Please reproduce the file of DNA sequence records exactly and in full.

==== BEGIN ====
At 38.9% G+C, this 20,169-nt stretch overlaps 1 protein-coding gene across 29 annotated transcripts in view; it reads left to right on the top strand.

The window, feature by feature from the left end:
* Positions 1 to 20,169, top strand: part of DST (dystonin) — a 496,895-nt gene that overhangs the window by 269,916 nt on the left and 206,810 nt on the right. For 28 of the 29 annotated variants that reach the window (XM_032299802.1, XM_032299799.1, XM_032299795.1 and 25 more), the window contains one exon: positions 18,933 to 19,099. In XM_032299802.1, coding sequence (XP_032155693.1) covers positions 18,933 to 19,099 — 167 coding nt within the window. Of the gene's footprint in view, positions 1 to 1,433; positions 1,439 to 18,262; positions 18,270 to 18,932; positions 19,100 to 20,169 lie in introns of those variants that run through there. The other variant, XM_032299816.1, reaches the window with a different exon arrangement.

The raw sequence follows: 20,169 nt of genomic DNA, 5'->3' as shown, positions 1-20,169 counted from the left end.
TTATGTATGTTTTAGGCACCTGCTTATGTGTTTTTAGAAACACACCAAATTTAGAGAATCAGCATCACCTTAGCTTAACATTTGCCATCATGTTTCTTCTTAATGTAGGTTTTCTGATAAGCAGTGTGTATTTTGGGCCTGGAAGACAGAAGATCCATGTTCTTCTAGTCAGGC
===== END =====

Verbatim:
At 38.9% G+C, this 20,169-nt stretch overlaps 1 protein-coding gene across 29 annotated transcripts in view; it reads left to right on the top strand.

The window, feature by feature from the left end:
* Positions 1 to 20,169, top strand: part of DST (dystonin) — a 496,895-nt gene that overhangs the window by 269,916 nt on the left and 206,810 nt on the right. For 28 of the 29 annotated variants that reach the window (XM_032299802.1, XM_032299799.1, XM_032299795.1 and 25 more), the window contains one exon: positions 18,933 to 19,099. In XM_032299802.1, coding sequence (XP_032155693.1) covers positions 18,933 to 19,099 — 167 coding nt within the window. Of the gene's footprint in view, positions 1 to 1,433; positions 1,439 to 18,262; positions 18,270 to 18,932; positions 19,100 to 20,169 lie in introns of those variants that run through there. The other variant, XM_032299816.1, reaches the window with a different exon arrangement.

The raw sequence follows: 20,169 nt of genomic DNA, 5'->3' as shown, positions 1-20,169 counted from the left end.
TTATGTATGTTTTAGGCACCTGCTTATGTGTTTTTAGAAACACACCAAATTTAGAGAATCAGCATCACCTTAGCTTAACATTTGCCATCATGTTTCTTCTTAATGTAGGTTTTCTGATAAGCAGTGTGTATTTTGGGCCTGGAAGACAGAAGATCCATGTTCTTCTAGTCAGGC